A nuclear ban treaty will delegitimise these weapons and the policies that threaten their use, including nuclear deterrence, and will affect even states that don’t sign the treaty. Disappointingly, Australia has been one of the most active states in opposing such a treaty, claiming that nuclear weapons should only be prohibited once they’ve been eliminated, and refusing to say that they should never be used again under any circumstances.

The current negotiations are the first UN nuclear disarmament negotiations in over 20 years. Sadly, this is the first time that Australia has ever boycotted multilateral disarmament negotiations. It is commendable that Australia is a signatory to the Chemical and Biological Weapons Conventions, the treaties banning landmines and cluster munitions, and the Arms Trade Treaty. On some of these, Australia has been a leader.

Our Government must move to the right side of history regarding nuclear weapons, the only weapons that pose an existential threat to all humankind. We know that the only way to prevent the unimaginable human suffering and environmental catastrophe caused by nuclear weapons is their elimination and tight international controls on the fissile materials that can be used to make them.

Our organisations have worked to regulate the trade in conventional arms, to prohibit and eliminate landmines and cluster munitions. We call on every government, including the Australian Government, to seize this historic opportunity to ban nuclear weapons.

The Confused Logic of War: Review of Howard Zinn’s ‘The Bomb’

In Human rights, Justice, Peace, Politics, War on June 26, 2017 at 9:20 pm

By Kym Robinson, The Libertarian Institute, June 12, 2017

The Bomb is a combination of older essays written by Howard Zinn which looks at the morality of the mass aerial bombings of civilian dense targets. Zinn was himself a bombardier during World War Two and spent most of his Post War life as a strong anti-war voice, both as historian and activist. Inside this brief book, he cites as his main examples of the bloody futility of aerial bombing as being the destruction of Hiroshima and the pointless devastation of the French City of Royan both in 1945.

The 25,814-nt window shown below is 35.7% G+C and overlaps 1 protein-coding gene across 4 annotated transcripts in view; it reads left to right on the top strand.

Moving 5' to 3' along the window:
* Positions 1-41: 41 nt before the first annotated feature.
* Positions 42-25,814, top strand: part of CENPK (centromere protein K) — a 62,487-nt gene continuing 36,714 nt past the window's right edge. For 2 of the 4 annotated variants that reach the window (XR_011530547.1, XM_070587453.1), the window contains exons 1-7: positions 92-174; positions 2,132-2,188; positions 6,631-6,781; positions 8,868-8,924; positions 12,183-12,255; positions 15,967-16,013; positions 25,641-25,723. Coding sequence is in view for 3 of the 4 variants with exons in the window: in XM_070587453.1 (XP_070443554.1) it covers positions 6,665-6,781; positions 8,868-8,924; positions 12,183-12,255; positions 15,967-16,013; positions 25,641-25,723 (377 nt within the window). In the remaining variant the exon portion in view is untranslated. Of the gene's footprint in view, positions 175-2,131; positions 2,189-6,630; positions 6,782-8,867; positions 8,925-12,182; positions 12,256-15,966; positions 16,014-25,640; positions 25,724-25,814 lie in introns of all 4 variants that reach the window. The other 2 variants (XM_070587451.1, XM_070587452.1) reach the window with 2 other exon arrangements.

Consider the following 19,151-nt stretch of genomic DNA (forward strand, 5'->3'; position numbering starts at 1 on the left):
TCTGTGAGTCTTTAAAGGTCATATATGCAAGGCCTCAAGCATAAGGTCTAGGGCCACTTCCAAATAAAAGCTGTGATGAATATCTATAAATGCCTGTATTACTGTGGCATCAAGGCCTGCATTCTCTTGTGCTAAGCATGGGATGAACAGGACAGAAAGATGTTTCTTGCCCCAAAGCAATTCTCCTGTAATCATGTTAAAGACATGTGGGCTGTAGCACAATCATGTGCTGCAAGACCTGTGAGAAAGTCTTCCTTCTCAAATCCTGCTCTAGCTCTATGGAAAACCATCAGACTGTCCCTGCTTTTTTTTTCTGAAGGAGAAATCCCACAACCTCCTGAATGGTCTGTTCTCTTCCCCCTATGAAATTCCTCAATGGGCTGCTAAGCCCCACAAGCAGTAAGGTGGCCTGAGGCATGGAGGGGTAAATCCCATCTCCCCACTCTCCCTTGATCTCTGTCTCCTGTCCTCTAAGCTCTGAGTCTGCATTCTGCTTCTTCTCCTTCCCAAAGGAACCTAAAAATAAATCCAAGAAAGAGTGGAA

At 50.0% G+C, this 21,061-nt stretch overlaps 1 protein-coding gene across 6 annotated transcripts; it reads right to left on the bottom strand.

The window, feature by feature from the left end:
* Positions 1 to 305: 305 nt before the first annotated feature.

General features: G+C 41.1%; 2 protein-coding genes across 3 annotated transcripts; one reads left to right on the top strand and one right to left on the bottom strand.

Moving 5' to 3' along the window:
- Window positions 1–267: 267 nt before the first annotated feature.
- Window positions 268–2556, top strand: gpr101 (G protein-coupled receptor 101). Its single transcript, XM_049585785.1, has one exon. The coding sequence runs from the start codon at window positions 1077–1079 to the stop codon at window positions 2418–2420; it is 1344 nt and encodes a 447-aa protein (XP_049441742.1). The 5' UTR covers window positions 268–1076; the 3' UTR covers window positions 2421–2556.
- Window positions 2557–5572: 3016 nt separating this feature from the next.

Zinn confronts the confused logic that a great many hold dear which states that nationality or birth determines whether one is guilty in war. And thus a credible target to be executed, so long as it is done under certain conditions. Those conditions being, for example, the bombing of a city which will kill thousands instantly in such a frightening manner, this is somehow considered ‘just’ whereas the specific gassing of other citizens is unjust. Or that bayoneting a baby is immoral whereas dropping napalm on many children from high above is a necessity of warfare.

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Ultimately, however, it is the victor who determines what is right and wrong as those vanquished are condemned to history, to stand judgment for all the ills of conflict. Zinn, however, uses quotations from both those critical of such conduct as well as the condemning sociopathic boasts from those in favor of such brutality. Zinn in his brief book condemns all the war makers, both victor and vanquished as both are responsible for the deaths of millions. Yet, the victors never face justice for their conduct and instead glorify it.

Zinn puts on paper in so many words a sincere and eyewitness condemnation (his experiences from when he served in the USAAC 8th Air Force based in the UK during the War) of the bombings of citizens. Whether this happens to be with a fleet of bombers, a single nuclear device or as has been used in more recent times with an apparent ‘smart’ weapon system. He questions and blasts those who so would elect to indiscriminately destroy property and life, simply because it is deemed important to the ‘war effort’.